14 That night all the members of the community raised their voices and wept aloud. 2All the Israelites grumbled against Moses and Aaron, and the whole assembly said to them, “If only we had died in Egypt! Or in this wilderness! 3Why is the Lord bringing us to this land only to let us fall by the sword? Our wives and children will be taken as plunder. Wouldn’t it be better for us to go back to Egypt?” 4And they said to each other, “We should choose a leader and go back to Egypt.”

5Then Moses and Aaron fell facedown in front of the whole Israelite assembly gathered there. 6Joshua son of Nun and Caleb son of Jephunneh, who were among those who had explored the land, tore their clothes 7and said to the entire Israelite assembly, “The land we passed through and explored is exceedingly good. 8If the Lord is pleased with us, he will lead us into that land, a land flowing with milk and honey, and will give it to us. 9Only do not rebel against the Lord. And do not be afraid of the people of the land, because we will devour them. Their protection is gone, but the Lord is with us. Do not be afraid of them.”

10But the whole assembly talked about stoning them. Then the glory of the Lord appeared at the tent of meeting to all the Israelites. 11The Lord said to Moses, “How long will these people treat me with contempt? How long will they refuse to believe in me, in spite of all the signs I have performed among them?

Numbers 13:1-14:11

So, whatever you think about conquest, do me a favor and put that aside for the moment while we think briefly about this. What do you think about this as a picture of all of our lives, at least insofar as we’re trying to follow God…?

God has something for us, but he doesn’t just give it to us. He tells us, with his backing, to go and take it. But it’s massive; it’s way bigger than we are. Not only is it hopeless without God’s supernatural backing, there’s every possibility it will kill us to do it!

Now, there is an upside in this. Which is the non-trivial fact that God has said to go and do it and he’ll be with us and it’ll go great. But there is still the doing of it. A picture of this for the individual would be the passage we looked at a couple of weeks ago, with this 14 year old kid named David single handedly fighting and killing this super-soldier, Goliath.

David actually went on to write this very quirky psalm, which perhaps you haven’t fully noticed.

1Blessed is the LORD, my rock

who trains my hands for battle,

my fingers for the fray.

Psalm 144:1

It starts off in a familiar, comforting way…

“Blessed is the LORD, my rock…”

God’s always there for me, so I’ll praise him.

We get that.

But then it takes an interesting, maybe even distressing turn.

“Who trains my hands for battle, my fingers for the fray.”

Wait a minute, who said anything about a war. And if there’s going to be a war, can’t I ask God to fight it for me?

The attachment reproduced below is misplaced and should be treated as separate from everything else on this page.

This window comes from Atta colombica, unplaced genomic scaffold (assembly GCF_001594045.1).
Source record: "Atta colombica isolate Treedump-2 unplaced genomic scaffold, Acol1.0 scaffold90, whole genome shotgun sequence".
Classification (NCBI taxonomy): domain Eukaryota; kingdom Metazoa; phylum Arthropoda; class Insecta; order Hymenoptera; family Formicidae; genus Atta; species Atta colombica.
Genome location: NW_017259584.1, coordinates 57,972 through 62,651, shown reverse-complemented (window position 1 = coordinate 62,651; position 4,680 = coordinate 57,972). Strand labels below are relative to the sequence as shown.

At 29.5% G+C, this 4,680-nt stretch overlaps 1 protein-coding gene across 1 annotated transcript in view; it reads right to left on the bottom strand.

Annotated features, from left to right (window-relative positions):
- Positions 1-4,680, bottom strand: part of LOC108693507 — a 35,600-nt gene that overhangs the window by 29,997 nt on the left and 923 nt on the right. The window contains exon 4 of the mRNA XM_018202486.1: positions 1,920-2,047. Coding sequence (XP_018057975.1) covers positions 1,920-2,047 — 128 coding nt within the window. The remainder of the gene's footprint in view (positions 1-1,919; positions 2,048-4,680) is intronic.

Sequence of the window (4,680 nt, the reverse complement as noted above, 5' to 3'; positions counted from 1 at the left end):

It seems like God’s perspective is that he’s sending all of us who are really doing our best to give ourselves to following him into a real war, against enemies that will look way, way bigger than us, but whom, with God’s help, we’ll beat. But whom we do, in fact, have to fight.

This is where faith, which we talked about last week, is helpful, but – I suppose – we could blame focus as the thing which got us into this mess in the first place.

It’s interesting, on the terms of the story in Numbers – I think the idea is that we’re all the Israelites

who’d rather be enslaved, but taken care of,

than rise up and take the good abundant land God actually wants to give us.

But which will take courage and faith to take.

And in fact, when someone rises up and exhorts us to go ahead, have courage and faith and take that land, we pretty much want to kill that person. But without faith-filled courage, there pretty much can’t be any changed life, only a return to slavery.


John “Praying” Hyde is an interesting case-study in a person who decided to make his life available to God. In the late 1800s, John felt a call to become a missionary to India. He decided that if he was going to be a missionary, that he might as well be a great one. So he applied himself in study and prayer before going.

He boarded a steamer for India in 1892 and while on board, read a letter from a close friend. The friend wrote, “I will not cease praying for you until you be filled with the Holy Spirit.” He was incensed. How dare this friend suggest he wasn’t already filled with the Spirit or prepared for his call? He had a degree, studied the language, and was on his way, leaving everything behind. He threw the letter in the trash. But, after some deep soul searching – looking at the hugeness of the work that had to be done in India, and how small he was as one solitary man, and the fact that God had called him into this thing – he realized what everyone realizes when they’re suddenly confronted with what their actual potential is in God.